Last week, another New York City teacher was caught fooling around with one her students.
The two were caught on video smooching in a Greenwich Village park after school.
But said teacher, ironically, has not been dismissed from her job. In fact, until an independent investigation is complete, she has been reassigned and remains on the Department of Education's payroll.
Well, first of all, the teacher is 26 and the student is 18, and technically, both are considered consenting adults. Also, under the protections of the United Federation of Teachers, the teacher cannot be charged with any sort of misconduct before an outside hearing is complete.
This UFT provision has caused an outcry from parents and residents citywide, including Mayor Bloomberg. As a result, last Tuesday, the mayor introduced legislation that would shift the power for firing teachers who engage in inappropriate sexual conduct with students from independent hearing officers to the schools chancellor.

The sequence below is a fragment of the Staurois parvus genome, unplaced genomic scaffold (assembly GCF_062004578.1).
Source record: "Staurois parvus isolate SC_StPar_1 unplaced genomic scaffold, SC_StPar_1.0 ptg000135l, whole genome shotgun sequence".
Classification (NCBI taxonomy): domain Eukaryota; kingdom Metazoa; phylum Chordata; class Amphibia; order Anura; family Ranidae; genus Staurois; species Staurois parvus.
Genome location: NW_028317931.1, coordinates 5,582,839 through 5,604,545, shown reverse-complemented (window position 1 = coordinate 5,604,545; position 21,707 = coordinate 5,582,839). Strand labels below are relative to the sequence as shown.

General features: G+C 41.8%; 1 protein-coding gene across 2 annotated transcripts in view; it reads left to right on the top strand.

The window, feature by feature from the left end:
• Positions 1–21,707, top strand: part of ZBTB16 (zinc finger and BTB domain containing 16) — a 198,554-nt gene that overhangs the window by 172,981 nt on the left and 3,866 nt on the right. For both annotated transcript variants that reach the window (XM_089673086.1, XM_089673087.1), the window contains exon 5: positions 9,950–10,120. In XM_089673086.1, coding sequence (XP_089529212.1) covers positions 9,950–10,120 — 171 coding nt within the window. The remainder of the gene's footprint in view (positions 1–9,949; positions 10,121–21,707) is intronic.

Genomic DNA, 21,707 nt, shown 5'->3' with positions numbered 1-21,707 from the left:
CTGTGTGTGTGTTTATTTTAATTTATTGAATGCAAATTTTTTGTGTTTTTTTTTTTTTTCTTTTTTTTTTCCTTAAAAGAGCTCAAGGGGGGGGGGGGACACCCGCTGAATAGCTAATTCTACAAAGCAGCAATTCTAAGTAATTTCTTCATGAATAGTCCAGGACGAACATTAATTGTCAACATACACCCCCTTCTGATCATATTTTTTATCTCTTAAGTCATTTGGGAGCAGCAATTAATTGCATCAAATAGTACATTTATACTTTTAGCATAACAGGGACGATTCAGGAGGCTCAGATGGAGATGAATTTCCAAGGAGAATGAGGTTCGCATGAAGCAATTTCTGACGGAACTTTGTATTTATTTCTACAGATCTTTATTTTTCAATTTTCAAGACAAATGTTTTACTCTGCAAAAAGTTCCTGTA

“Our students deserve a safe learning environment and any process that puts student safety in the hands of an arbitrator instead of me is not a process that serves our children,” said Schools Chancellor Dennis Walcott. “This common-sense legislation takes the much needed step of allowing us the final say on whether these adults should be entrusted with the care of our students.
UFT President Michael Mulgrew scoffed at the bill.
According to Mulgrew, "This proposed legislation would allow the chancellor to unilaterally find an employee guilty of sexual misconduct even though an independent hearing officer who has weighed all the evidence has determined otherwise."
What do you think? Should the school's chancellor have the authority to expedite disciplinary action against teachers for sexual misconduct, or should that authority remain in the hands of a UFT-approved outside counsel?
Take our poll, and tell us what you think in the comments.